Thursday, March 30, 2000
School gets national arts award
Rockledge Elementary among eight schools honored by cable network
by Delina D. Pryce
Staff Writer

Jazz artist Imani directs Rockledge Elementary students in the school gymnasium. Performing are (from left to right) Alicia Osborn, third grade; Lauren Craig, third; Emily Kay, fourth; Shayna Blass, fourth; Tamar Taylor, fourth; and Anthony Bilotta, third.

John Ceschini has been principal at Rocklege Elementary School in Bowie for only two weeks when parents approached him about incorporating arts into the curriculum. Seven years later, this infusion of arts has brought national recognition to Ceschini and the school from a national cable television network.

Bravo, the “film and arts network,” will present its 2000 National Arts Education Award to Ceschini today at a ceremony at the school.

The staff at Rockledge secretly nominated Ceschini for the award. He is one of eight people nationwide who won recognition for their commitment to the arts as well as a $2,500 personal gift. Ceschini said he will donate some of it to the arts program that he said is always at risk of losing financial support.

“You never know when they (school system officials) are going to cut funding,”Ceschni said. “I don’t understand, in one of the best economies in our history, why anything would be cut in education.”

Because of this, Ceschini finds that he is constantly having to defend the school’s emphasis on the arts. The principal has inundated himself in research to widen his knowledge base on the subject, “I constantly have to justify this program,” he said.

“I’m convinced that this is the way to go,” Ceschini said, citing the rising test scores the school has enjoyed since the program began. “When we started, our test scores went up 20 points,” Ceschini said. Those scores have since leveled out at a “pretty high” point. “Beyond the test scores, you’re educating the whole child,” he said. The inclusion of arts “enhances learning across the curriculum” and helps students learn life skills and gain self-esteem, Ceschini said.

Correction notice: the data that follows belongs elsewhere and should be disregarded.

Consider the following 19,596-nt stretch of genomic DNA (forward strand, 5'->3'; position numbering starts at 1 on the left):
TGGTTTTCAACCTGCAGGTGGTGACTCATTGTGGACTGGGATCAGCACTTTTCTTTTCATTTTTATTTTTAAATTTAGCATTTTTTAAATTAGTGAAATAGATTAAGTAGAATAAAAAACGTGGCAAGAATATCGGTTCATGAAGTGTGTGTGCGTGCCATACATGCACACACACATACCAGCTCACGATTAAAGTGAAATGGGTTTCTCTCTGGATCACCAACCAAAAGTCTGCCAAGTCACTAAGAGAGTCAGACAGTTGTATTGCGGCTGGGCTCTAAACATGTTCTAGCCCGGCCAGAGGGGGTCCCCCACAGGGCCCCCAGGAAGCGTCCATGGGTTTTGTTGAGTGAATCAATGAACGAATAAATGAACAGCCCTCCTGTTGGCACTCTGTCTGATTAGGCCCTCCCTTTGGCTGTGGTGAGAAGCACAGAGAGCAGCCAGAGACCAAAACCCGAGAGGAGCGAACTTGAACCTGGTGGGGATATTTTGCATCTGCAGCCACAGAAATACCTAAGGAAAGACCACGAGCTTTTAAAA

Imani, acclaimed jazz vocalist and resident artist at Rockledge, believes “the arts make the child have confidence.” The standard way of approaching reading, writing and arithmetic calls for students to have an outward experience. “Art always brings them in,” she said.

“You have to create something,” Ceschini said of requiring students to participate in the arts. “It’s hands on. It’s authentic learning.”

“Ballet helps me concentrate more on school and helps me get better grades,” said Shayna Blass, a fourth-grader who participates in jazz and ballet at the school and also attends dance classes in Crofton. Blass said she had tried to get her friends involved in the performance art. “Dancing kind of helps you express your feelings,” she said.

Sixth-grader Magan Johns said that when her teacher incorporates music and math, “it makes it fun.” “You get it a lot more too, because you remember how fun it was,” she said. Ceschini agreed, saying it “brings more relevancy to students. It’s exciting for them.”

“Children need a variety of ways to learn,” said Shari Blohm, the school library media specialist. The arts program, she said, helps to “broaden their horizons in ways they’re not going to know until they get older.” “I think every school in the United States should have this program,” Ceschini said. He said he has been “all over the world,” including the Netherlands and western Sahara, to show others the benefits.

The community’s support has played a key role in the success of the program, according to Ceschini. He reciprocates that support by welcoming the parents’ involvement.

“He’s just so supportive,” said Denise Hollige who has a third- and fifth-grader at the school. Hollige’s idea to play music in the school hallways in the morning has been implemented.

Every classroom at Rockledge visited the American Art Museum to coincide with this year’s theme, the American arts. Resident visual and performing artists spend weeks visiting classrooms, teaching students about their talents and skills.

The relationships the school has with the Maryland Arts Council, the Prince George’s Arts Council and the Kennedy Center make the resident artists’ visits possible. “I feel it’s my duty to share a part of me,” said Imani. The artist visited the school twice a week for four months.

Imani believes that the arts should never be separated from a core curriculum. In music alone there is math, social studies, languages and other subjects, she said. “It just goes hand in hand,” she said. The school staff learns from the resident artists as well. “There’s not a single artist that’s come that I didn’t pick up something I didn’t already know about that particular art form,” Blohm said.

The Rockledge Arts Infusion Program was part of a Harvard University study about how arts survive. The book will be published in May.